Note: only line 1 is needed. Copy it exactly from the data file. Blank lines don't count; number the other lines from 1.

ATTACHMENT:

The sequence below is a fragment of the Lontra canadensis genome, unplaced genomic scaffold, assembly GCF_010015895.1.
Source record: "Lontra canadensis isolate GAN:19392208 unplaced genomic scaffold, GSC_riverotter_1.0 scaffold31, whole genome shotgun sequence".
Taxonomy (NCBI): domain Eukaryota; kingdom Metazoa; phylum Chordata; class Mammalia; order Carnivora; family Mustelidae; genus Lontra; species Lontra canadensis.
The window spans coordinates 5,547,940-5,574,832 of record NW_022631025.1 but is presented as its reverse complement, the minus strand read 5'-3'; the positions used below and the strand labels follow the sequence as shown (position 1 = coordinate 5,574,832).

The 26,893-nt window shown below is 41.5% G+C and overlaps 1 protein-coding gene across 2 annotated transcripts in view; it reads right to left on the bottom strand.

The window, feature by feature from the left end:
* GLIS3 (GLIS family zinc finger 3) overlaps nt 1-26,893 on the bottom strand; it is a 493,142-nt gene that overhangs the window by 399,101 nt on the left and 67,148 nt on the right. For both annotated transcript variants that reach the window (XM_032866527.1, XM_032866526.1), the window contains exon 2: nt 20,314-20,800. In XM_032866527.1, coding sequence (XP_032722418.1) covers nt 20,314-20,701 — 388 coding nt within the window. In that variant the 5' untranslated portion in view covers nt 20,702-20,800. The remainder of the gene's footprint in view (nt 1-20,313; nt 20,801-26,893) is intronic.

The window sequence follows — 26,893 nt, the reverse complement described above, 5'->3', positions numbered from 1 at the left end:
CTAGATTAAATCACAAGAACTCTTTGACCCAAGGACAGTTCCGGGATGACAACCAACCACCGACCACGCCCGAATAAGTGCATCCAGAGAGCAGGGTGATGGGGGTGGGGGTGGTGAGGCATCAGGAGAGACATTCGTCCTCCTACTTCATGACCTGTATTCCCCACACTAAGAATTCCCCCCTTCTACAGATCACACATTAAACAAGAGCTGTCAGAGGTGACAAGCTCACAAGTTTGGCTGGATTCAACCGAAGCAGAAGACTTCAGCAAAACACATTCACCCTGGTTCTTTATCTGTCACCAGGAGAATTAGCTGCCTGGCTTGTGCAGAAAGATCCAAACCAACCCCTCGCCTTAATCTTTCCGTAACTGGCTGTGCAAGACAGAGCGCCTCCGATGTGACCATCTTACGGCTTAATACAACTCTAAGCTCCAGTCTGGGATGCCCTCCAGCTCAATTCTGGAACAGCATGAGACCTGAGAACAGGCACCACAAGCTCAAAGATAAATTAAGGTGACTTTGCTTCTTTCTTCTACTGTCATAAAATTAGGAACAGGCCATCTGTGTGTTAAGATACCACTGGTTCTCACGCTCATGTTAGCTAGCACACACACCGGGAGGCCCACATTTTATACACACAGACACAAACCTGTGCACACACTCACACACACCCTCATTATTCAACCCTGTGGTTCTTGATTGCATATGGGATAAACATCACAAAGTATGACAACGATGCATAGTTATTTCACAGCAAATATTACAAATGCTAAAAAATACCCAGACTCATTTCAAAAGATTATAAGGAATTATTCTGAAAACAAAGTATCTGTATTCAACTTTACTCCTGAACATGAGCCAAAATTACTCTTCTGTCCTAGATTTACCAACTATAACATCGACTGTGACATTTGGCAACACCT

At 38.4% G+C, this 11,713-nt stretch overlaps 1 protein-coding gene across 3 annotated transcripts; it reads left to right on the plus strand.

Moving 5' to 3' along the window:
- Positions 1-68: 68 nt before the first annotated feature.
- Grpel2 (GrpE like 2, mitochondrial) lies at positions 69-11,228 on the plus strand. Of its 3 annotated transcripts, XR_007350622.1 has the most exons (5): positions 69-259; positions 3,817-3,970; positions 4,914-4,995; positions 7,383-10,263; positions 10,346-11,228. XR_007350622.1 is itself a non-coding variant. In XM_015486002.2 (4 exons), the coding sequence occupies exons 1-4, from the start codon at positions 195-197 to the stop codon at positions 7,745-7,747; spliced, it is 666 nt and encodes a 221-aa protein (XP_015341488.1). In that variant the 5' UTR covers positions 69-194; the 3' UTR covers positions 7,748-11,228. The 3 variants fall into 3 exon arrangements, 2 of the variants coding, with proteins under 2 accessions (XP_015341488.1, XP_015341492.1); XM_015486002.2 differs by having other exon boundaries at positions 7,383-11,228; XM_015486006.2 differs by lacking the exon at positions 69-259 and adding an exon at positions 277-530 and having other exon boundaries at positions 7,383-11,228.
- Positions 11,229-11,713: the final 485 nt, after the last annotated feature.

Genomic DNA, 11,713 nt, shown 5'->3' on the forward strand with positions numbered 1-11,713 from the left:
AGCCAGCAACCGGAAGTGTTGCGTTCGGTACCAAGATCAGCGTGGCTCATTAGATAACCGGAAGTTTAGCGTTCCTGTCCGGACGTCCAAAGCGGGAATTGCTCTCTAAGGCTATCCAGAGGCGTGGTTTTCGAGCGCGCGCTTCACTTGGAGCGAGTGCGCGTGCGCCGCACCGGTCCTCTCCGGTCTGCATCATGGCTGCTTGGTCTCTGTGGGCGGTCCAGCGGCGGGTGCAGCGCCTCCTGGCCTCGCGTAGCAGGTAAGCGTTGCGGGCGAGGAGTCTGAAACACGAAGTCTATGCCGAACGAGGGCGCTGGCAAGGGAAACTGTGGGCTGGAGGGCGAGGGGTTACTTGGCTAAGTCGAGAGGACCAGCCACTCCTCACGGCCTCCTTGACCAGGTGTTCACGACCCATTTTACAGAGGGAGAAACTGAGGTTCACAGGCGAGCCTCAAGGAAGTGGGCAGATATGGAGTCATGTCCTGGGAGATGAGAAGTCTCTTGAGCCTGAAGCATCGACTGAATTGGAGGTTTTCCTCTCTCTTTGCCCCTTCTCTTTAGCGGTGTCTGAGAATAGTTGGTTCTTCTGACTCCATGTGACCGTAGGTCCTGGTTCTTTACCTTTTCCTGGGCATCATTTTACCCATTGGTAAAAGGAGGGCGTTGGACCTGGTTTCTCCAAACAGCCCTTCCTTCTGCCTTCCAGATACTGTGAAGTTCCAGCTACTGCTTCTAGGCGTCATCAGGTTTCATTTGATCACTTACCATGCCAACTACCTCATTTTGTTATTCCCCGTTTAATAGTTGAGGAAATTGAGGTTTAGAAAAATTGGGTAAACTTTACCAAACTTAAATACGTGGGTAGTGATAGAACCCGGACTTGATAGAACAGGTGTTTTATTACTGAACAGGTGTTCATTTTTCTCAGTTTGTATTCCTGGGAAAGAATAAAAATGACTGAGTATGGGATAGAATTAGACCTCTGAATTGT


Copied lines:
The sequence below is a fragment of the Lontra canadensis genome, unplaced genomic scaffold, assembly GCF_010015895.1.